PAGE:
I have grown red hopi amaranth for seven years now and it is one of my favorite garden plants. It is beautiful and becomes a staple green for us in summer in cooked egg scrambles and salads. We also feed it to our rabbits. The seeds are abundant and easy to save. It is also a beautiful dye plant...
The thing is, to extract the dye, I have found that it cannot be heated. Stovetop dyeing will quickly turn it to a brown. This is yet another dye that benefits from gentle solar dyeing in glass jars, which is how I dye everything (except when using indigo and sometimes walnut).
Here is a page from my dye book. Only the flower heads that have already gone to seed at the end of the season offer the vibrant magenta color and it is coaxed out with the addition of vinegar. Two weeks in solar jars in the hot August sun. The leaves offer yellow. Alkaline seed dye offers orange tones.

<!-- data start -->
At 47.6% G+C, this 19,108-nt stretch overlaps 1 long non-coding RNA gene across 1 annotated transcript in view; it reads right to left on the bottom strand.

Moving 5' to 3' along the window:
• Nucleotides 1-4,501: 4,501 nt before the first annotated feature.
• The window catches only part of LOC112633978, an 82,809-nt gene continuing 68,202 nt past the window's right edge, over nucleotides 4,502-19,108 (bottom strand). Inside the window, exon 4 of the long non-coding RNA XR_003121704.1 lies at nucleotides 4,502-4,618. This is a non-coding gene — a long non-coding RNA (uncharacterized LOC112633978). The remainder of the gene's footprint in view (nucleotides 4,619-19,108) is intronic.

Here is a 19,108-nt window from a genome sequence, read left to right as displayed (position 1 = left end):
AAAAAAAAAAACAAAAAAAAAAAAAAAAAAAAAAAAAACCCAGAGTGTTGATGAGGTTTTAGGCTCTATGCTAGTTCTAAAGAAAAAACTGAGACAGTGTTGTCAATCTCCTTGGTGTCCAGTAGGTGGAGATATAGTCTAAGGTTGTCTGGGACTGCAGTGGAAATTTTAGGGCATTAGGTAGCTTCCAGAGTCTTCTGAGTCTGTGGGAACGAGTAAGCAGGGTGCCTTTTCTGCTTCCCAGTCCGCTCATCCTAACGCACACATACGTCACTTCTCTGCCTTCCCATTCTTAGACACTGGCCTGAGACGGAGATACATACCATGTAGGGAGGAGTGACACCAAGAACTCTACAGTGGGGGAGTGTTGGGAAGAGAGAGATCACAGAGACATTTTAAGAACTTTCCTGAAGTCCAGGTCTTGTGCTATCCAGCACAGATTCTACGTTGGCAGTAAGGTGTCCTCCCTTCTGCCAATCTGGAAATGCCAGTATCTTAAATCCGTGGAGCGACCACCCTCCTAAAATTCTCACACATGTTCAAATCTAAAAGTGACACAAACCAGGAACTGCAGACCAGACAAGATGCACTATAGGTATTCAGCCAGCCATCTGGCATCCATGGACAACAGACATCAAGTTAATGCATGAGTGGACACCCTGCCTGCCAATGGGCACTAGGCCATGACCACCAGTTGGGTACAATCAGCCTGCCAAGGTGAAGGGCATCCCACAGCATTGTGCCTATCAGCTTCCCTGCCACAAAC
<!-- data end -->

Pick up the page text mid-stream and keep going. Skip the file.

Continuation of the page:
So what about lightfastness? I am always going to bring up and test lightfastness because the lack of transparency on this topic is the most frustrating thing about the plant dye community.
Here is a test card with a variety of dyes, which I know are NOT lightfast enough for me. I think each person has different standards - either that or very few people are actually doing their own lightfastness tests.
From left: 2 avocado pit, 3 black hollyhock petal, 2 painted mountain corn husk, 2 black bean, 2 red hopi amaranth
Lightfast huh? Not really. Though honestly, I am surprised by how well the black bean did, I thought it would fade even more than it did. It didn't go grey as I expected, just a lighter version of blue.
Even the avocado pits faded considerably, especially on the 2nd yarn sample. Yes, different yarns will alter results! This is why it is so, so, so important to do your own lightfastness tests before selling products.
Again, I am not vilifying natural dyes, I adore them and will continue to use them (even amaranth) for my own projects. But I can't stress enough that lack of transparency (and testing by individual makers) could be the downfall of natural dyes for those selling products dyed with them. And that would be a shame.
More about lightfastness tests for my own work of plant dyes on wood here.
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